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Access Java Static Methods and Constants from EL

By , 24 September 2015

Access Java Static Methods and Constants from EL
Access Java Static Methods and Constants from EL

Java EL 3.0 provides a way to access static variables and static methods from JSF or JSP, but it's a bit nasty, requiring you to import the packages into your EL Context. I'm lazy and have been using this hack since 2012, so I'm just going to keep doing it for EL 3.0. The hack I'm using makes static methods and constants available via normal managed beans. Note, I'm using Lombok annotations to generate the getters and setters automatically.

@ManagedBean
@ApplicationScoped
@Getter @Setter 
public class App {
    
    /* global compile-time constants */
    public static final String ROOT_DIR = "/var/local";
    public static final String UPLOADS_DIR = "/var/local/uploads";
    public static final String IMAGE_DIR = "/var/local/images";
    public static final String MANAGER_ROLE = "manager";

    /* EL accessors for static constants */
    String root_dir = ROOT_DIR;
    String uploads_dir = UPLOADS_DIR;
    String image_dir = IMAGE_DIR;
    String manager_role = MANAGER_ROLE;

    /* EL accessors for static methods */
    public long ctime() {
       return System.currentTimeMillis();
    }
}
Access Java Static Methods and Constants from EL

Java identifiers are case sensitive so there is no namespace problem with the static and non-static properties. Now, all we need to do to access the statics via EL is:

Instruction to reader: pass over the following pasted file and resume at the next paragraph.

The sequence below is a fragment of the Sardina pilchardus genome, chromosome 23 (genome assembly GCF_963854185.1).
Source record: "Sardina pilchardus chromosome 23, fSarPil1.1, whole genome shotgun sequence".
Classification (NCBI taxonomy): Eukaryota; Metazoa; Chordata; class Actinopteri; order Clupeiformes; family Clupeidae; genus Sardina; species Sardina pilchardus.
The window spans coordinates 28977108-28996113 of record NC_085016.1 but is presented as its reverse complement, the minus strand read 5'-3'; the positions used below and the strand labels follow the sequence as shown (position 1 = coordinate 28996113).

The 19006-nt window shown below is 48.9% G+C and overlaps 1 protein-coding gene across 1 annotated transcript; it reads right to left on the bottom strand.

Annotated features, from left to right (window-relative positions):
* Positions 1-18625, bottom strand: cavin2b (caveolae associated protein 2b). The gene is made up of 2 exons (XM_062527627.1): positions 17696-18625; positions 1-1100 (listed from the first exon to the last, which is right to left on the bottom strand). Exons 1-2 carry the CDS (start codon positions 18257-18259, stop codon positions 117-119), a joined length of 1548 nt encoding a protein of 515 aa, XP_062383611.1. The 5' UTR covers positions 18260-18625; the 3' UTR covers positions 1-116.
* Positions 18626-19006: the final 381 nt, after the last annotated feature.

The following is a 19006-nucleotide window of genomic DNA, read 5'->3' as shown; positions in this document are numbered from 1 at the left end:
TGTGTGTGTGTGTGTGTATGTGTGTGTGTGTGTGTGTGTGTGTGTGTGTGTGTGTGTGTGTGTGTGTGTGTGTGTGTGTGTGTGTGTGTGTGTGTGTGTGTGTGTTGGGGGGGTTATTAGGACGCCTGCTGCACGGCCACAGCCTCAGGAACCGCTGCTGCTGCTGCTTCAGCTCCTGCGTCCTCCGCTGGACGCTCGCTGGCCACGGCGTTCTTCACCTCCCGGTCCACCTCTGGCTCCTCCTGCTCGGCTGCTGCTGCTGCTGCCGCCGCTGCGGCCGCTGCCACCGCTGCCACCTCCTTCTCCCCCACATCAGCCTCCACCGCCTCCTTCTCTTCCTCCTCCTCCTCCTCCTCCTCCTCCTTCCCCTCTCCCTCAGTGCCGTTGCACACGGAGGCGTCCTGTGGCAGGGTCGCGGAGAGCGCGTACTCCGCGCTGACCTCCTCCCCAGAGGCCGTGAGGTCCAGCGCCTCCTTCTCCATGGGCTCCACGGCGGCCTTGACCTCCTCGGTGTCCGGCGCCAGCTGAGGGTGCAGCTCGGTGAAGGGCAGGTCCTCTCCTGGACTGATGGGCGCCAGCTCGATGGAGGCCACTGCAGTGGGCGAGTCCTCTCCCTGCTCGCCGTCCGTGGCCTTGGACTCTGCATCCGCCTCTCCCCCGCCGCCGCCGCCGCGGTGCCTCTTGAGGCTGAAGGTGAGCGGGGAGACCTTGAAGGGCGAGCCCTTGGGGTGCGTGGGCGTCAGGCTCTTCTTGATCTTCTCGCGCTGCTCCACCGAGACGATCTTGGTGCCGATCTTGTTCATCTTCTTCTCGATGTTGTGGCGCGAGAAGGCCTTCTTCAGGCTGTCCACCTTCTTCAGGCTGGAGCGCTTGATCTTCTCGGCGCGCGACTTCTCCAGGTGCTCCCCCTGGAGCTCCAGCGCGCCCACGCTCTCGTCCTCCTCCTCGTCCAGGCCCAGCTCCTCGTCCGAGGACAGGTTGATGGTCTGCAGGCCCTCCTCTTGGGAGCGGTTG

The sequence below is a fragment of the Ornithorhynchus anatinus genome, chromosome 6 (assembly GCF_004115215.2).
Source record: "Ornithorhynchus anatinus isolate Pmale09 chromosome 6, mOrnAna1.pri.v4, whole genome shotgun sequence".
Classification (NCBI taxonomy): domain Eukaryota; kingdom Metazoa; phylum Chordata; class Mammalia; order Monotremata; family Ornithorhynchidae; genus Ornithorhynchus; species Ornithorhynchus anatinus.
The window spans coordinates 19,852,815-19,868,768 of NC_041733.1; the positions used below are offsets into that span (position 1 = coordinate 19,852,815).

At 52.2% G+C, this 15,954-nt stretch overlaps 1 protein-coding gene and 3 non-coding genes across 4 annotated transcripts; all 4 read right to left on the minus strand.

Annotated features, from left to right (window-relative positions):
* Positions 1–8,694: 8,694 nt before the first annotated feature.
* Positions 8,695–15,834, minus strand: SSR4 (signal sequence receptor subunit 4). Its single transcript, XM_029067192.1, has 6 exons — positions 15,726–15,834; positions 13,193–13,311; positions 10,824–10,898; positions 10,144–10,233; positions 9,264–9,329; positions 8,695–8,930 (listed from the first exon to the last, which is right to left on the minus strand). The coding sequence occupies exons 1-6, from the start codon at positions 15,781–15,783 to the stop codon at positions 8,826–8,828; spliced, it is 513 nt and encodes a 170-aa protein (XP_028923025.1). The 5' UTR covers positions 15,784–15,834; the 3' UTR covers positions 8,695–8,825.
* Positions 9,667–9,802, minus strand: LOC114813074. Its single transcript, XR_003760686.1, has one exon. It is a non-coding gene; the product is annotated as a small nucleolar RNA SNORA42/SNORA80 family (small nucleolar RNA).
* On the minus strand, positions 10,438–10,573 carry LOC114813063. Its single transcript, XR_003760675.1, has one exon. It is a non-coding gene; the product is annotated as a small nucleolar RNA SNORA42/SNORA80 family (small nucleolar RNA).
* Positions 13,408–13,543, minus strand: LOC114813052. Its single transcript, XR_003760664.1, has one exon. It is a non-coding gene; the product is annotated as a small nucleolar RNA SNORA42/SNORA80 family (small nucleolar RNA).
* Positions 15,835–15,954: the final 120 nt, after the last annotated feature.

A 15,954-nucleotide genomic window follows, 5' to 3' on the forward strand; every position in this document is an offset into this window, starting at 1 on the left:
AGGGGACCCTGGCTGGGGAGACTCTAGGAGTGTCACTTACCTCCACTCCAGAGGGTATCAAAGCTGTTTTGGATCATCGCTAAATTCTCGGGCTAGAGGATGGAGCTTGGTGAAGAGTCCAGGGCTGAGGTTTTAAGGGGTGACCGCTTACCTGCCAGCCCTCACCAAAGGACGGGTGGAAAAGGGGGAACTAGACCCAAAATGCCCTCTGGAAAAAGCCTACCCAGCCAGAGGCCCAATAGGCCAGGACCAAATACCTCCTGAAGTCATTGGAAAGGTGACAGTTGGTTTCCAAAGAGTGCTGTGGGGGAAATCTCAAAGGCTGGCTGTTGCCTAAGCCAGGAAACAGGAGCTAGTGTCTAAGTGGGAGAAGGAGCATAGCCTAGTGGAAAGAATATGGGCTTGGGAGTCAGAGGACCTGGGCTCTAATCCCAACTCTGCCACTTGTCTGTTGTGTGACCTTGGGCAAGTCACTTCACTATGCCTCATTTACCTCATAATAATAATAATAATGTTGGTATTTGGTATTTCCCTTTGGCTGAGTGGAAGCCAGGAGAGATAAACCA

${app.manager_role}

or

 ${app.ctime()}

As an added bonus, your IDE should be able to refactor your templates easily if you decide to change the variable names.

Alternatively, you could declare all your static methods in faces-config.xml but that's too much work for me, and you lose type safety and refactoring support.

 

About Roger Keays

Access Java Static Methods and Constants from EL

Roger Keays is an artist, an engineer, and a student of life. Since he left Australia in 2009, he has been living as a digital nomad in over 40 different countries around the world. Roger is addicted to surfing. His other interests are music, psychology, languages, and finding good food. Click here to subscribe to his weekly blog, or stalk him on Facebook and Twitter.

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Comment posted by: bat, last year

Muy bueno

Comment posted by: kenneth centurion, last year

you can also display values from the facescontext sesionmap like this:

<p:outputLabel value="Last Logged In:[#{sessionScope.lastLoginDate}]"/>

 

and in your bean you can put a value in the session map like this:

FacesContext.getCurrentInstance().getExternalContext().getSessionMap().put("lastLoginDate",new Date());

Comment posted by: , 4 years ago

That works too, but I actually like how the application scoped bean creates a mini namespace for my constants.

Some people also use the "map hack". i.e. override the get() method of a Map.

Comment posted by: Tom Asel, 4 years ago

 Nice one :-)

Another approach is to have a custom ELResolver enabling you to use custom implicit objects.

E.g. SomeClass.MY_CONSTANT could be accessed via #{myConstant} . I prefer this one over application scoped beans for my projects.

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